I've been a vegetarian since I was 14 years old, but my husband and kids are complete meat-eaters. As you can imagine, dinnertime is quite the circus in our household: I make buddha bowls but they want steak. I make spaghetti with meatless meatballs but they ask, “Where's the beef?”

You get the idea...

So, around a year ago, when my husband got a big promotion that entailed more frequent travel, I reluctantly decided to learn to cook meat. Up until then, I'd prepare my plant-based dinners and he would whip up steak or chicken for himself and the kids. Then I'd serve my vegetables as side dishes.

It wasn't a perfect system, but it worked for us, until his travel schedule meant that he began racking up frequent flier miles and be away anywhere from a few days to a few weeks each month.

Flying Solo

At first, I solved the problem by taking my kids to restaurants where they could order meat-based meals while I could enjoy plant-based options. But I quickly discovered this wasn't the most economical way to go. Shortly afterward, I began purchasing pre-made meals like rotisserie chicken or cooked fish at the grocery store, but I like to know exactly what goes into my food – especially since my son has allergies –  so this didn't always seem like the healthiest option either.

Eventually, I put my ego aside and asked my husband for help learning to cook meat and poultry. Needless to say, he was overjoyed to oblige. He'd been begging me to learn to cook meat for years, so he couldn't wait to get me into the kitchen.

I still remember, the first time he taught me how to prepare a chicken, I was totally nauseated. It had been 30 years since I had eaten meat, so manhandling raw poultry was a doozy as a place to start.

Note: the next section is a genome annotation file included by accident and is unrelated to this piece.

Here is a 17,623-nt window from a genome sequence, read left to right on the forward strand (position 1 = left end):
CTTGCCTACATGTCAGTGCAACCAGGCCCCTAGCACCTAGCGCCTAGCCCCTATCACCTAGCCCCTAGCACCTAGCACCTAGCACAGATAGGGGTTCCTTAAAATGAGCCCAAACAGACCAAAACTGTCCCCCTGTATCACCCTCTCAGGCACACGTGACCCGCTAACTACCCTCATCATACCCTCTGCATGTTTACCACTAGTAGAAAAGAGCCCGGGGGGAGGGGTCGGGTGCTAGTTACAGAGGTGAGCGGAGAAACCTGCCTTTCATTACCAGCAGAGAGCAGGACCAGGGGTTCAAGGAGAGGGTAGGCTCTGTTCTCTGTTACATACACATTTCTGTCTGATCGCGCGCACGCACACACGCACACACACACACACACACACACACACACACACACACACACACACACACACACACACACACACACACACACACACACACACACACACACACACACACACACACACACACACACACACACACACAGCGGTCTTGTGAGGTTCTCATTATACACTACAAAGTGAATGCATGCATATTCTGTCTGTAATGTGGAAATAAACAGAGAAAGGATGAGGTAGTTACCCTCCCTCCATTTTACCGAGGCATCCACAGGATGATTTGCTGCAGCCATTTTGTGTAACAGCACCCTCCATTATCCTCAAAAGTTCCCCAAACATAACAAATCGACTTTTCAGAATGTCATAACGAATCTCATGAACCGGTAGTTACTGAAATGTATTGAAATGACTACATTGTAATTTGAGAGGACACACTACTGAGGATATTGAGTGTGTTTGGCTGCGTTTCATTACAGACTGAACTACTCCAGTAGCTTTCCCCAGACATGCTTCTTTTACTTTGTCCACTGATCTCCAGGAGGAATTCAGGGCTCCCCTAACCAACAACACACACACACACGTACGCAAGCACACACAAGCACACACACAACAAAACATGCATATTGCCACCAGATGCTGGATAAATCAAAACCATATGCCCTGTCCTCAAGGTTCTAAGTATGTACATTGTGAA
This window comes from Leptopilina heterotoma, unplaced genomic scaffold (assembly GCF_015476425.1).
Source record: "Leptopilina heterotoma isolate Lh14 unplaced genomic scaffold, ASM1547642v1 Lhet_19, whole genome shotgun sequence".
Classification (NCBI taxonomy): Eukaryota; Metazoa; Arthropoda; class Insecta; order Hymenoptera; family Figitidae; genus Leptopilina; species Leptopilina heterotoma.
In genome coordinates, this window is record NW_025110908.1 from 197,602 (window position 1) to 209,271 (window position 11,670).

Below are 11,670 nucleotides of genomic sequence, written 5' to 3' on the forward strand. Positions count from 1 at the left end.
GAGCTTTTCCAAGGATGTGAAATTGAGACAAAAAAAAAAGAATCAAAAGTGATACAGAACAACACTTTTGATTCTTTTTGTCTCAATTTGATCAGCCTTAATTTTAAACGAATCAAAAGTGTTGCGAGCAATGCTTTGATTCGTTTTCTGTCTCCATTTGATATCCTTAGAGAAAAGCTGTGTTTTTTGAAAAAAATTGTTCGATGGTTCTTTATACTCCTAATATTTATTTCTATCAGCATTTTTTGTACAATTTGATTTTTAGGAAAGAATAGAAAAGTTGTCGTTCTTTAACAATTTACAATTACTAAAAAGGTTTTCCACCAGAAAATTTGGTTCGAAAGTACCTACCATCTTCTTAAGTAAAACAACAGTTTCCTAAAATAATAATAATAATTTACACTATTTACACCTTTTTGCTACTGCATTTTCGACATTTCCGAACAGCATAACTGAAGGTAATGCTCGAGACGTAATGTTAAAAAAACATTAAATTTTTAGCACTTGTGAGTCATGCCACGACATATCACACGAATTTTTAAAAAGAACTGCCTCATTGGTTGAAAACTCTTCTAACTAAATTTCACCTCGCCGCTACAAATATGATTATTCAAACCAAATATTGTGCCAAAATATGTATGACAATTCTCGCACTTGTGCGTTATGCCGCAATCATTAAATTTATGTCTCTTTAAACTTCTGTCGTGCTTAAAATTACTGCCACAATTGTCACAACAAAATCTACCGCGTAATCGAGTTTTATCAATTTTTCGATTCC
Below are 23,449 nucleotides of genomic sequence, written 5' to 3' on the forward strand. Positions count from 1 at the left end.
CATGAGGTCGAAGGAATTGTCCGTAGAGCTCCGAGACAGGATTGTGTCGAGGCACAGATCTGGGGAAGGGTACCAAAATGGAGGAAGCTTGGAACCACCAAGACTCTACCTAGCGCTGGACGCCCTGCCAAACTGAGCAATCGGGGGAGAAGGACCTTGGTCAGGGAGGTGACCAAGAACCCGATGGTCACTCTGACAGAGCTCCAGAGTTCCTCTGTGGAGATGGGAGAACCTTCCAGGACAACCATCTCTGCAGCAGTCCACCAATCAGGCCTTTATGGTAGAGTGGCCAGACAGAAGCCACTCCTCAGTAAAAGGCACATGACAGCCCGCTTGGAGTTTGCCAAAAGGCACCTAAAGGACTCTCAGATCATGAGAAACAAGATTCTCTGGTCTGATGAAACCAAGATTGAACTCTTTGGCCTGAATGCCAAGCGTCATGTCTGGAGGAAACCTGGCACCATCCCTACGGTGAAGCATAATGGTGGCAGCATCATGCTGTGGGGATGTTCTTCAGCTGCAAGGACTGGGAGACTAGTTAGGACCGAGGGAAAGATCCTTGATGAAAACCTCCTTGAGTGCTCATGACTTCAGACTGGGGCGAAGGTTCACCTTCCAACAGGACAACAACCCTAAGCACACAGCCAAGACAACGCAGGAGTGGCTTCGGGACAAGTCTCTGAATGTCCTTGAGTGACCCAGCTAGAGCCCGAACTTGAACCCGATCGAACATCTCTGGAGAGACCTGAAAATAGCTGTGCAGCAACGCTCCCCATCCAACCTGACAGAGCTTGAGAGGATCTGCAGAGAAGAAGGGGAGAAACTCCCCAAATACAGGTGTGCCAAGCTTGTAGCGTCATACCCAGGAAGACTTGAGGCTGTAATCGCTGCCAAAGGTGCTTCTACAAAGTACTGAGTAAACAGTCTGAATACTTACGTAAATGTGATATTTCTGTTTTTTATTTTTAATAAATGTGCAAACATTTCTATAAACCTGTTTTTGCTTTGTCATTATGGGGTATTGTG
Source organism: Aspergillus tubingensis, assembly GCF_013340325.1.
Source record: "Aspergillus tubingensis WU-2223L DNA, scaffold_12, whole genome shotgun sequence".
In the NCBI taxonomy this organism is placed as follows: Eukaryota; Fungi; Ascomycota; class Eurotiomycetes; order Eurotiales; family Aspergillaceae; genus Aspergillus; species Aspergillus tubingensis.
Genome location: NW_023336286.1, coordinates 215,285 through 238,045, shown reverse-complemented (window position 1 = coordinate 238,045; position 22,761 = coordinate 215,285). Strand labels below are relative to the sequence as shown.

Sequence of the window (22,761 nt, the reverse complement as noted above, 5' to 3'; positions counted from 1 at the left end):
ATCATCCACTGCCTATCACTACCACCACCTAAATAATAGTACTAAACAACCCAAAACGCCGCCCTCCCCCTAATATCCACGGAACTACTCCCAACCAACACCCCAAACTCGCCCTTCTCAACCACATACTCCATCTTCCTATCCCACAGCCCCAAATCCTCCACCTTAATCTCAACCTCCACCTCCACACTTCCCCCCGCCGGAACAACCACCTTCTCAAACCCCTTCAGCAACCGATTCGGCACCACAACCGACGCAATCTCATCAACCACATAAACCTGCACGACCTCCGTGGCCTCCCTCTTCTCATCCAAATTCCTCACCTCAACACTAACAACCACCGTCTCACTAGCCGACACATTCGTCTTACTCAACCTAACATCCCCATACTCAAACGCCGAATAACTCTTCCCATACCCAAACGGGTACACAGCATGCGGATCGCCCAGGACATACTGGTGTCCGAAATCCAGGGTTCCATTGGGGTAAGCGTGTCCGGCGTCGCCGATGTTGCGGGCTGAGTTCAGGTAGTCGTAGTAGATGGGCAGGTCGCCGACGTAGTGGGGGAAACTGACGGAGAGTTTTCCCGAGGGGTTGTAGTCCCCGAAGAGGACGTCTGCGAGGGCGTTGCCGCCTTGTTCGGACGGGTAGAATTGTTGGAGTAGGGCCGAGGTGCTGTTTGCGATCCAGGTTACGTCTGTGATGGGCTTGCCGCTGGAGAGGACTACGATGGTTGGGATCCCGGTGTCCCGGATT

Thankfully, my next attempt was less jarring: I cooked the kids' breakfast sausage while my hubby was away in Costa Rica. Since the meat was already pre-cooked, all I had to do was heat them up and serve. Thankfully, my kids happily scarfed down their breakfast, including a big plate of fruit. (I, of course, kept pushing the plant-based options at every turn.)

Score one for mom!

Eventually, as time has passed, I've become more accustomed to cooking meat dishes. I still have a reaction to the smell of hamburgers cooking on the grill. But I've come to terms with the fact that I need to do whatever it takes to keep my kids well-fed and happy. And, in my case, that sometimes means cooking meat.

Both of my parents respected my decision to become a teenaged vegetarian, even though I grew up in a time and place where meatless meals definitely were the exception. My mom helped me learn to prepare healthy meals instead of binging on french fries and pasta, even though my dad wouldn't touch an eggplant with a ten-foot pole.

I hope to emulate that same level of patience and empathy with my own family. Although some people might disagree, and insist that their loved ones go plant-based with them, my decision to start cooking meat wasn't made lightly. That said, I want to give my children the same freedom to make their own dietary choices, just like my mom and dad gave me.

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